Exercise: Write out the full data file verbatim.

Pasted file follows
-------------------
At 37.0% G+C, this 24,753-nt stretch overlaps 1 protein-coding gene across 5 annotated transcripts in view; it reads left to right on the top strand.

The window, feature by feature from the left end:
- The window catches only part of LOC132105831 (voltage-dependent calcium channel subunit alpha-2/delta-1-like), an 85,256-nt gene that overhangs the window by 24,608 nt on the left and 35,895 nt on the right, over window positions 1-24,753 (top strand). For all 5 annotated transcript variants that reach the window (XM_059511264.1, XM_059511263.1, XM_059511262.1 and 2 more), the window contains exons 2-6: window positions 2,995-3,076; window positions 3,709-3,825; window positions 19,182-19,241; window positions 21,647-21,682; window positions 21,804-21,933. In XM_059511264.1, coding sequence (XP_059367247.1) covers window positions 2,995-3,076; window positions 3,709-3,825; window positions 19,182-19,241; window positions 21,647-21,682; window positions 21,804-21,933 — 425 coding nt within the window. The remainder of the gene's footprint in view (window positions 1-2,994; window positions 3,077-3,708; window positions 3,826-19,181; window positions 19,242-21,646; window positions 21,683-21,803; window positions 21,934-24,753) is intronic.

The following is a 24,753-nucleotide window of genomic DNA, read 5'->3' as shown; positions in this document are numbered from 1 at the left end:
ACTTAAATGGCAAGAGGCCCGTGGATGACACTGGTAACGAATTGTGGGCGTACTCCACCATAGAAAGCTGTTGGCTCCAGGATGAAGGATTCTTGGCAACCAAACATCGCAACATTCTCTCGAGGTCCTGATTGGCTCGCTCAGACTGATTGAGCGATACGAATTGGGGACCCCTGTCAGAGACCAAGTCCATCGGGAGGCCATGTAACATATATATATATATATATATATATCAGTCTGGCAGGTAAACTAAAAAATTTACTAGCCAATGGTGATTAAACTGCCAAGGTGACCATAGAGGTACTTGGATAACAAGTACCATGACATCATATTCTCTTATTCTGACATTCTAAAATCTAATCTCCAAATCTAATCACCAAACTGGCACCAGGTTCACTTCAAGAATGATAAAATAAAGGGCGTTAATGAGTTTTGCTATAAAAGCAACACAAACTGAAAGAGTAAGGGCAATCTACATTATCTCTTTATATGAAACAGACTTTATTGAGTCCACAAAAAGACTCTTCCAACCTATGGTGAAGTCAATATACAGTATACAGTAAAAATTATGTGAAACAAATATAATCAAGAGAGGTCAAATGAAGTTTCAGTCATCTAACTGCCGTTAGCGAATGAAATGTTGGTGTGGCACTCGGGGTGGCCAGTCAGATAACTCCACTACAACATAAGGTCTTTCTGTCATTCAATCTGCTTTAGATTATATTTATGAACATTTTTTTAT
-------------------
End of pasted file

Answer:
At 37.0% G+C, this 24,753-nt stretch overlaps 1 protein-coding gene across 5 annotated transcripts in view; it reads left to right on the top strand.

The window, feature by feature from the left end:
- The window catches only part of LOC132105831 (voltage-dependent calcium channel subunit alpha-2/delta-1-like), an 85,256-nt gene that overhangs the window by 24,608 nt on the left and 35,895 nt on the right, over window positions 1-24,753 (top strand). For all 5 annotated transcript variants that reach the window (XM_059511264.1, XM_059511263.1, XM_059511262.1 and 2 more), the window contains exons 2-6: window positions 2,995-3,076; window positions 3,709-3,825; window positions 19,182-19,241; window positions 21,647-21,682; window positions 21,804-21,933. In XM_059511264.1, coding sequence (XP_059367247.1) covers window positions 2,995-3,076; window positions 3,709-3,825; window positions 19,182-19,241; window positions 21,647-21,682; window positions 21,804-21,933 — 425 coding nt within the window. The remainder of the gene's footprint in view (window positions 1-2,994; window positions 3,077-3,708; window positions 3,826-19,181; window positions 19,242-21,646; window positions 21,683-21,803; window positions 21,934-24,753) is intronic.

The following is a 24,753-nucleotide window of genomic DNA, read 5'->3' as shown; positions in this document are numbered from 1 at the left end:
ACTTAAATGGCAAGAGGCCCGTGGATGACACTGGTAACGAATTGTGGGCGTACTCCACCATAGAAAGCTGTTGGCTCCAGGATGAAGGATTCTTGGCAACCAAACATCGCAACATTCTCTCGAGGTCCTGATTGGCTCGCTCAGACTGATTGAGCGATACGAATTGGGGACCCCTGTCAGAGACCAAGTCCATCGGGAGGCCATGTAACATATATATATATATATATATATATCAGTCTGGCAGGTAAACTAAAAAATTTACTAGCCAATGGTGATTAAACTGCCAAGGTGACCATAGAGGTACTTGGATAACAAGTACCATGACATCATATTCTCTTATTCTGACATTCTAAAATCTAATCTCCAAATCTAATCACCAAACTGGCACCAGGTTCACTTCAAGAATGATAAAATAAAGGGCGTTAATGAGTTTTGCTATAAAAGCAACACAAACTGAAAGAGTAAGGGCAATCTACATTATCTCTTTATATGAAACAGACTTTATTGAGTCCACAAAAAGACTCTTCCAACCTATGGTGAAGTCAATATACAGTATACAGTAAAAATTATGTGAAACAAATATAATCAAGAGAGGTCAAATGAAGTTTCAGTCATCTAACTGCCGTTAGCGAATGAAATGTTGGTGTGGCACTCGGGGTGGCCAGTCAGATAACTCCACTACAACATAAGGTCTTTCTGTCATTCAATCTGCTTTAGATTATATTTATGAACATTTTTTTAT